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"What we know or should know is the common focus of education. However, how we know is just as fundamental to teaching and learning. . . Contemplative knowing is a missing link, one that affects student performance, character, and depth of understanding." (Hart, 200​4, p. 28)

  • Are you interested in the possibilities of creating a more peaceful environment in your classroom?
  • Do you want to become more present in your own classes?
  • Are you interested in the work of scholars and teachers around the country who are finding ways to use mindful practices with student learning?
  • Do you have mindful practices that can be shared with colleagues?
  •  

If so, become part of a network of educators at CUNY who are exploring uses of mindful practices in teaching.

What is it to be mind full or mindful? In our world of countless distractions, it is easy to fill up every space of our being with outward concerns that agitate our inward well-being. How we react to the mounting pressures of the world around us affects our abilities through life. How we examine our reactions and take time to monitor our well-being is not regimented in many of our daily practices, nor is how we approach taking this time with our audiences of students. To be mindful is not to ignore the world around us, but to actively make space for us to begin the act of imagination. When we empty everything out, we can begin to fill again.
 
Mindfulness can be thought of as a practice that can help reduce stress. It is changing our attitude, and considered a process of slowing down and paying attention moment to moment. Mindfulness is being there now, with, and to your inner experience and outer environment, including other people, and it is the cultivation of attention and emotional balance.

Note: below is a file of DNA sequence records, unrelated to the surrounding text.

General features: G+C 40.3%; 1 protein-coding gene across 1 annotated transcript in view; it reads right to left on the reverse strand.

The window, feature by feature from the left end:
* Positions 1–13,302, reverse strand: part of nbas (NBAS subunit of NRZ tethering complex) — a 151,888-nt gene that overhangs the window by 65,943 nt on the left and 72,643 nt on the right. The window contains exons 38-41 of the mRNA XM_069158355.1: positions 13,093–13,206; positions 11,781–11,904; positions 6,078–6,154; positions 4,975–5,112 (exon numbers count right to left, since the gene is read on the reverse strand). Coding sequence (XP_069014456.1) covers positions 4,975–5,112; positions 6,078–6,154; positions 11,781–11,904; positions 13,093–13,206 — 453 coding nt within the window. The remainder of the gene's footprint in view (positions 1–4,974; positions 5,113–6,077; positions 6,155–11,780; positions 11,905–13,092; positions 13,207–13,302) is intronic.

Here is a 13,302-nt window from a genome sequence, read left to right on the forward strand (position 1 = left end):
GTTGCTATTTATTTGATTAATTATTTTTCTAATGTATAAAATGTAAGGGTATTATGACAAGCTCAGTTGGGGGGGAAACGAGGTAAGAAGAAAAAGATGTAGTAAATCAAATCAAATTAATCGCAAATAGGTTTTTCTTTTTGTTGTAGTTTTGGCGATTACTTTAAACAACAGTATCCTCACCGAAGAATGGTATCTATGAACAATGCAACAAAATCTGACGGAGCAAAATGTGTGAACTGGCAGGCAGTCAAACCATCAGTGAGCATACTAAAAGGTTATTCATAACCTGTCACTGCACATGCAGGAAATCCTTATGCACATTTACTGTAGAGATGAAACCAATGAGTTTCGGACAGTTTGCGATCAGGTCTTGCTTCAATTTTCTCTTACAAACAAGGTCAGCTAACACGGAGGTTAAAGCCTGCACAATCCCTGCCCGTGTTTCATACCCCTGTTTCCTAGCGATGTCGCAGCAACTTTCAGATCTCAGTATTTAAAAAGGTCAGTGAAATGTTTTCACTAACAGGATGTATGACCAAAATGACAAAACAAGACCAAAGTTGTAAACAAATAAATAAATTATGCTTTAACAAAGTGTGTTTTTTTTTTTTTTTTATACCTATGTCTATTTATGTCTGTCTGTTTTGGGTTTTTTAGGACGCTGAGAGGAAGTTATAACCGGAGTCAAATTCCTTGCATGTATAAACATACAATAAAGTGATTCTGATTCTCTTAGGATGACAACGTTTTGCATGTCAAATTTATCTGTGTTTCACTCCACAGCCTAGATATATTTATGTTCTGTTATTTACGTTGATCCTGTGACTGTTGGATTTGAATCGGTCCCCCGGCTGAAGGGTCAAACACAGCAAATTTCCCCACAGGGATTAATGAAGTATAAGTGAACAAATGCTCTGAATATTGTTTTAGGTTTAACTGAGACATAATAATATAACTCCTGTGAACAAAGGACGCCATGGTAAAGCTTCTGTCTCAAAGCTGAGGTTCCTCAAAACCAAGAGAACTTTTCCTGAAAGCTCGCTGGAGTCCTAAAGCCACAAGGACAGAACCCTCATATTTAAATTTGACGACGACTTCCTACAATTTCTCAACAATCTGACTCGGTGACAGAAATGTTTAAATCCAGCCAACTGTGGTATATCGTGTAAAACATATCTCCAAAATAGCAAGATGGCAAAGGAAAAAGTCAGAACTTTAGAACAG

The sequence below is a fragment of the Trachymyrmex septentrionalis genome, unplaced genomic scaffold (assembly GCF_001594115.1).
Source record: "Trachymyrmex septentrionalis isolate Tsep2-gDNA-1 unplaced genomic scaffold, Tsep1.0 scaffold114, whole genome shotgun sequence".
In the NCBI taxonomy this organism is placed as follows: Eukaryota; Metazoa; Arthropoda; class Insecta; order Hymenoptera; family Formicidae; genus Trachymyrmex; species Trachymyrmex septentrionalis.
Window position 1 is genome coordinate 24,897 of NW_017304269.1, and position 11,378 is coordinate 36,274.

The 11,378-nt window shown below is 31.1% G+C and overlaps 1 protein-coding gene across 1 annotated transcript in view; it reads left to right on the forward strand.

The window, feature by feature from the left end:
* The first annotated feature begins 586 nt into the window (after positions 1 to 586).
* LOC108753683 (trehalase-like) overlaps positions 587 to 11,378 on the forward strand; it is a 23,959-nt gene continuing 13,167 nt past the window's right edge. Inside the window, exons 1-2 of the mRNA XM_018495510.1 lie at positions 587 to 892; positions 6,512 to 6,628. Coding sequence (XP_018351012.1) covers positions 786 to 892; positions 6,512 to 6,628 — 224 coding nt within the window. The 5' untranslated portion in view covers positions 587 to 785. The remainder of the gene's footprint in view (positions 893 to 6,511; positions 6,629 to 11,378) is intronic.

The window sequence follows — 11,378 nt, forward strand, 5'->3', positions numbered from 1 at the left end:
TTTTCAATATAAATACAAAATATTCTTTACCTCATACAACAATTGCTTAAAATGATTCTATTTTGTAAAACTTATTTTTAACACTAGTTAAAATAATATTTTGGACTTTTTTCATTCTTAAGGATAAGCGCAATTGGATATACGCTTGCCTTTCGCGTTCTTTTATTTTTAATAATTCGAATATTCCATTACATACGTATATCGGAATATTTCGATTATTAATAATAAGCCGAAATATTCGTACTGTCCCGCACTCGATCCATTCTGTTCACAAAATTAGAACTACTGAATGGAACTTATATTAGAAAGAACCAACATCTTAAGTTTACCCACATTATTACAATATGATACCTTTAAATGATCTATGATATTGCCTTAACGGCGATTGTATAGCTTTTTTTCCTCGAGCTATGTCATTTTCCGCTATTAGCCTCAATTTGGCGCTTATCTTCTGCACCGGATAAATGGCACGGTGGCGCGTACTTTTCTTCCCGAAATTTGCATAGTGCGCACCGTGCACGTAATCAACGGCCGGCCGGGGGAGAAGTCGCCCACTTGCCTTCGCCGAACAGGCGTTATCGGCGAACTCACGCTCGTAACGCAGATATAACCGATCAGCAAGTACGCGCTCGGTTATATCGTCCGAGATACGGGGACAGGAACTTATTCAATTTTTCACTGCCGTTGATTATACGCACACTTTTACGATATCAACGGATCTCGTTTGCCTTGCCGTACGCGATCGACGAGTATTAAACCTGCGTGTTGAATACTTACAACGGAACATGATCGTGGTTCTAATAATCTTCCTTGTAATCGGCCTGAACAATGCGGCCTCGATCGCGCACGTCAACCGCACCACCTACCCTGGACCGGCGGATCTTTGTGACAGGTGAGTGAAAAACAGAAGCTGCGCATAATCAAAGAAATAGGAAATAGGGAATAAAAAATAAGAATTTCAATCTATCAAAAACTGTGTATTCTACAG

Readings (Press)

  

How Meditation May Change the Brain (New York Times, January 28, 2011) 

O.K., Google, Take a Deep Breath (New York Times, April 28, 2012)

Aiding the Doctor who Feels Cancer’s Toll (New York Times, November 26, 2012)

Knowing Every Breath you Take​ (New York Times, January 5, 2013)

You're Distracted. This Professor Can Help​ (The Chronicle of Higher Education, March 24, 2013)

Mindfulness Could Improve College Students' Testing Ability, Study Finds (Huffington Post, March 27, 2013)

 

Selected Bibliography

 

Biegel, G. M. (2009). The stress reduction workbook for teens: Mindfulness skills to help teens deal with stress. Oakland, CA: Instant Help Books. 

Brady, R. (2007). Learning to stop, stopping to learn: Discovering the contemplative dimensionm in education. Journal of Transformative Education, 5, 4, 372-394.

Hart, T. (2008). Opening the contemplative mind in the classroomJournal of Transformative Edcuation, 2, 1, 28-46.

Hooker, K. E. & Fodor, I. E. (2008). Teaching mindfulness to childrenGestalt Review, 12, 1, 75-91.

Napoli, M., Krech, P. R., & Holly, L. C. (2005). Mindfulness training for elementary school students: The attention academyJournal of Applied School Psychology, 21, 1, 99-125.

Schoeberlein, D. (2009). Mindful teaching and teaching mindfulness: A guide for anyone who teaches anything. Boston: Wisdom Pub.

 ​​

Spring 2013

The CTL series on mindfulness practices in teaching and learning continues this semester, led by Professor Rikki Asher (SEYS), with monthly sessions scheduled 11am to 12pm, in Razran Hall room 360, on the following dates: 

 

Tuesday, February 5

Wednesday, March 20

Wednesday, April 17

Wednesday, May 15

On March 20, we were joined by Mariève Amy, a producer/editor from CUNY-TV, who has interviewed Rikki for the TV magazine program called Study with the Best. You can view the segment here: ​http://youtu.be/w9aJ8G_0M5E?t=20m26s

Mark your calendars and look for reminders for future sessions in the weekly QC Mailer or on the CTL calendar of events​.​

For more information, please contact Rikki Asher, Rikki.asher@qc.cuny.edu​ 

 
 
     



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